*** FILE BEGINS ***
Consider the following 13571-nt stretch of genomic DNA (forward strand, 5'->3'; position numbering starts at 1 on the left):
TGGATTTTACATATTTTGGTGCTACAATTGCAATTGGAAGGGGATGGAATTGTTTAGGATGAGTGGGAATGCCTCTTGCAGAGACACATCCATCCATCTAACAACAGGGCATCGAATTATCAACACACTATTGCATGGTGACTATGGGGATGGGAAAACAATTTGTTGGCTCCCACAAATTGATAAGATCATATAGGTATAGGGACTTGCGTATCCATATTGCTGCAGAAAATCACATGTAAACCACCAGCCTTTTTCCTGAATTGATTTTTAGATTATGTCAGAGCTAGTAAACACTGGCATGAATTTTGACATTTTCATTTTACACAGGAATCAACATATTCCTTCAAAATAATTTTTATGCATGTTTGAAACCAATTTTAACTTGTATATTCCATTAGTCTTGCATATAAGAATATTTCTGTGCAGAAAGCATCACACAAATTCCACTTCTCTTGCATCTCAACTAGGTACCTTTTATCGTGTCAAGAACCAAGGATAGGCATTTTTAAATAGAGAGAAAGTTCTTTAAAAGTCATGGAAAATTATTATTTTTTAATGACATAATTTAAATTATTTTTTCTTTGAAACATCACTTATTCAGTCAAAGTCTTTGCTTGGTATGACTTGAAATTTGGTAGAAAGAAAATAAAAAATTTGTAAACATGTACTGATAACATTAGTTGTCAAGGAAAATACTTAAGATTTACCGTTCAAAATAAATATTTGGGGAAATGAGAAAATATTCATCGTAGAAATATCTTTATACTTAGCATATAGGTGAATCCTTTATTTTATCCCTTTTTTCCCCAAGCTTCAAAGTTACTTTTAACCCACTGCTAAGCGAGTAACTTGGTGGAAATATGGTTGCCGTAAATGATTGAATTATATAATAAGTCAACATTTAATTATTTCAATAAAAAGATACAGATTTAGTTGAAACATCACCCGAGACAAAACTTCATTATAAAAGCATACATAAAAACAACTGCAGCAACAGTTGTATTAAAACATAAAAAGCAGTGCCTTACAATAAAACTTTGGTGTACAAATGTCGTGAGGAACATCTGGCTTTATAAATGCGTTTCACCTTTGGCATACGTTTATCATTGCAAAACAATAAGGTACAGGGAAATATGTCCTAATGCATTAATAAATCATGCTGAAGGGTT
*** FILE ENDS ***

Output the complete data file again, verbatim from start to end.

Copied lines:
Consider the following 13571-nt stretch of genomic DNA (forward strand, 5'->3'; position numbering starts at 1 on the left):
TGGATTTTACATATTTTGGTGCTACAATTGCAATTGGAAGGGGATGGAATTGTTTAGGATGAGTGGGAATGCCTCTTGCAGAGACACATCCATCCATCTAACAACAGGGCATCGAATTATCAACACACTATTGCATGGTGACTATGGGGATGGGAAAACAATTTGTTGGCTCCCACAAATTGATAAGATCATATAGGTATAGGGACTTGCGTATCCATATTGCTGCAGAAAATCACATGTAAACCACCAGCCTTTTTCCTGAATTGATTTTTAGATTATGTCAGAGCTAGTAAACACTGGCATGAATTTTGACATTTTCATTTTACACAGGAATCAACATATTCCTTCAAAATAATTTTTATGCATGTTTGAAACCAATTTTAACTTGTATATTCCATTAGTCTTGCATATAAGAATATTTCTGTGCAGAAAGCATCACACAAATTCCACTTCTCTTGCATCTCAACTAGGTACCTTTTATCGTGTCAAGAACCAAGGATAGGCATTTTTAAATAGAGAGAAAGTTCTTTAAAAGTCATGGAAAATTATTATTTTTTAATGACATAATTTAAATTATTTTTTCTTTGAAACATCACTTATTCAGTCAAAGTCTTTGCTTGGTATGACTTGAAATTTGGTAGAAAGAAAATAAAAAATTTGTAAACATGTACTGATAACATTAGTTGTCAAGGAAAATACTTAAGATTTACCGTTCAAAATAAATATTTGGGGAAATGAGAAAATATTCATCGTAGAAATATCTTTATACTTAGCATATAGGTGAATCCTTTATTTTATCCCTTTTTTCCCCAAGCTTCAAAGTTACTTTTAACCCACTGCTAAGCGAGTAACTTGGTGGAAATATGGTTGCCGTAAATGATTGAATTATATAATAAGTCAACATTTAATTATTTCAATAAAAAGATACAGATTTAGTTGAAACATCACCCGAGACAAAACTTCATTATAAAAGCATACATAAAAACAACTGCAGCAACAGTTGTATTAAAACATAAAAAGCAGTGCCTTACAATAAAACTTTGGTGTACAAATGTCGTGAGGAACATCTGGCTTTATAAATGCGTTTCACCTTTGGCATACGTTTATCATTGCAAAACAATAAGGTACAGGGAAATATGTCCTAATGCATTAATAAATCATGCTGAAGGGTT